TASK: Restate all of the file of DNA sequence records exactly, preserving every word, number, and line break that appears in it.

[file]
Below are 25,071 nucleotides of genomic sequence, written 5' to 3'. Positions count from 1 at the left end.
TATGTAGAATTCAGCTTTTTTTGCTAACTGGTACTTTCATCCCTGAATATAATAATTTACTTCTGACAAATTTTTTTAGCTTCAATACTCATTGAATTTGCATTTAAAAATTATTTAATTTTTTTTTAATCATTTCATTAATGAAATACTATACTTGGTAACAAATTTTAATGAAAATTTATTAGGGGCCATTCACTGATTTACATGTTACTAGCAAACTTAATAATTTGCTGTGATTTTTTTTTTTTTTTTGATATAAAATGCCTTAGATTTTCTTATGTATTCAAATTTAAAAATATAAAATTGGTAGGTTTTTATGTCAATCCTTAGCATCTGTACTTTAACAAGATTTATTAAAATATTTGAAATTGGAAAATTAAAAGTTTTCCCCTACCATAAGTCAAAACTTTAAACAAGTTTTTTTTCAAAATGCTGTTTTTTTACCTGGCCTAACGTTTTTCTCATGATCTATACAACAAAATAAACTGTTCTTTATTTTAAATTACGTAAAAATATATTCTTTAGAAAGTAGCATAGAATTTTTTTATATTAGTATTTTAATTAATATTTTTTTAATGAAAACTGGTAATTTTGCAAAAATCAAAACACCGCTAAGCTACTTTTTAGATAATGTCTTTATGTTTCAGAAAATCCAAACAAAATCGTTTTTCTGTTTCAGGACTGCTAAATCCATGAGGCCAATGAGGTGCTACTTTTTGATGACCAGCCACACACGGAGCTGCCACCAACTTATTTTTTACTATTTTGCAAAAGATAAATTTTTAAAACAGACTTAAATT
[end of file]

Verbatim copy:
Below are 25,071 nucleotides of genomic sequence, written 5' to 3'. Positions count from 1 at the left end.
TATGTAGAATTCAGCTTTTTTTGCTAACTGGTACTTTCATCCCTGAATATAATAATTTACTTCTGACAAATTTTTTTAGCTTCAATACTCATTGAATTTGCATTTAAAAATTATTTAATTTTTTTTTAATCATTTCATTAATGAAATACTATACTTGGTAACAAATTTTAATGAAAATTTATTAGGGGCCATTCACTGATTTACATGTTACTAGCAAACTTAATAATTTGCTGTGATTTTTTTTTTTTTTTTGATATAAAATGCCTTAGATTTTCTTATGTATTCAAATTTAAAAATATAAAATTGGTAGGTTTTTATGTCAATCCTTAGCATCTGTACTTTAACAAGATTTATTAAAATATTTGAAATTGGAAAATTAAAAGTTTTCCCCTACCATAAGTCAAAACTTTAAACAAGTTTTTTTTCAAAATGCTGTTTTTTTACCTGGCCTAACGTTTTTCTCATGATCTATACAACAAAATAAACTGTTCTTTATTTTAAATTACGTAAAAATATATTCTTTAGAAAGTAGCATAGAATTTTTTTATATTAGTATTTTAATTAATATTTTTTTAATGAAAACTGGTAATTTTGCAAAAATCAAAACACCGCTAAGCTACTTTTTAGATAATGTCTTTATGTTTCAGAAAATCCAAACAAAATCGTTTTTCTGTTTCAGGACTGCTAAATCCATGAGGCCAATGAGGTGCTACTTTTTGATGACCAGCCACACACGGAGCTGCCACCAACTTATTTTTTACTATTTTGCAAAAGATAAATTTTTAAAACAGACTTAAATT